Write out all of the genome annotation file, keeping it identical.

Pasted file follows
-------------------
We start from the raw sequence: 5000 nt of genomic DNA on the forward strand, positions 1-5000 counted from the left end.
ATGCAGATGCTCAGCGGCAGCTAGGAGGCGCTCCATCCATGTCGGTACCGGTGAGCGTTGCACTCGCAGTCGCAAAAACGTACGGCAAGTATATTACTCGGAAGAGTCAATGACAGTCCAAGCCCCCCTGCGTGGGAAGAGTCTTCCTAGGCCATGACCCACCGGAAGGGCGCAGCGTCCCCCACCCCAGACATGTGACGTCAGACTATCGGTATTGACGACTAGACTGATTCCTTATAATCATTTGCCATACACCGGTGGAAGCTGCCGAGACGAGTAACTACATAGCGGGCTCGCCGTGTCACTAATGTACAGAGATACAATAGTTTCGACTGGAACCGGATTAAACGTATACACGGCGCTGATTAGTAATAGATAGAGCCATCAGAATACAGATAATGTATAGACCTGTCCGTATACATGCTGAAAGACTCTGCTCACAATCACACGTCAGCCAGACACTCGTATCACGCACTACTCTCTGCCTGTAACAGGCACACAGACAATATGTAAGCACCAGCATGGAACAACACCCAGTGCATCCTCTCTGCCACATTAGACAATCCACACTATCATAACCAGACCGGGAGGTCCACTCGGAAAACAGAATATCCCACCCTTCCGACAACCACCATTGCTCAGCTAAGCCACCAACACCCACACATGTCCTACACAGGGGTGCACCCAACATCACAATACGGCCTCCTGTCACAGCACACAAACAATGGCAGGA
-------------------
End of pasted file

We start from the raw sequence: 5000 nt of genomic DNA on the forward strand, positions 1-5000 counted from the left end.
ATGCAGATGCTCAGCGGCAGCTAGGAGGCGCTCCATCCATGTCGGTACCGGTGAGCGTTGCACTCGCAGTCGCAAAAACGTACGGCAAGTATATTACTCGGAAGAGTCAATGACAGTCCAAGCCCCCCTGCGTGGGAAGAGTCTTCCTAGGCCATGACCCACCGGAAGGGCGCAGCGTCCCCCACCCCAGACATGTGACGTCAGACTATCGGTATTGACGACTAGACTGATTCCTTATAATCATTTGCCATACACCGGTGGAAGCTGCCGAGACGAGTAACTACATAGCGGGCTCGCCGTGTCACTAATGTACAGAGATACAATAGTTTCGACTGGAACCGGATTAAACGTATACACGGCGCTGATTAGTAATAGATAGAGCCATCAGAATACAGATAATGTATAGACCTGTCCGTATACATGCTGAAAGACTCTGCTCACAATCACACGTCAGCCAGACACTCGTATCACGCACTACTCTCTGCCTGTAACAGGCACACAGACAATATGTAAGCACCAGCATGGAACAACACCCAGTGCATCCTCTCTGCCACATTAGACAATCCACACTATCATAACCAGACCGGGAGGTCCACTCGGAAAACAGAATATCCCACCCTTCCGACAACCACCATTGCTCAGCTAAGCCACCAACACCCACACATGTCCTACACAGGGGTGCACCCAACATCACAATACGGCCTCCTGTCACAGCACACAAACAATGGCAGGA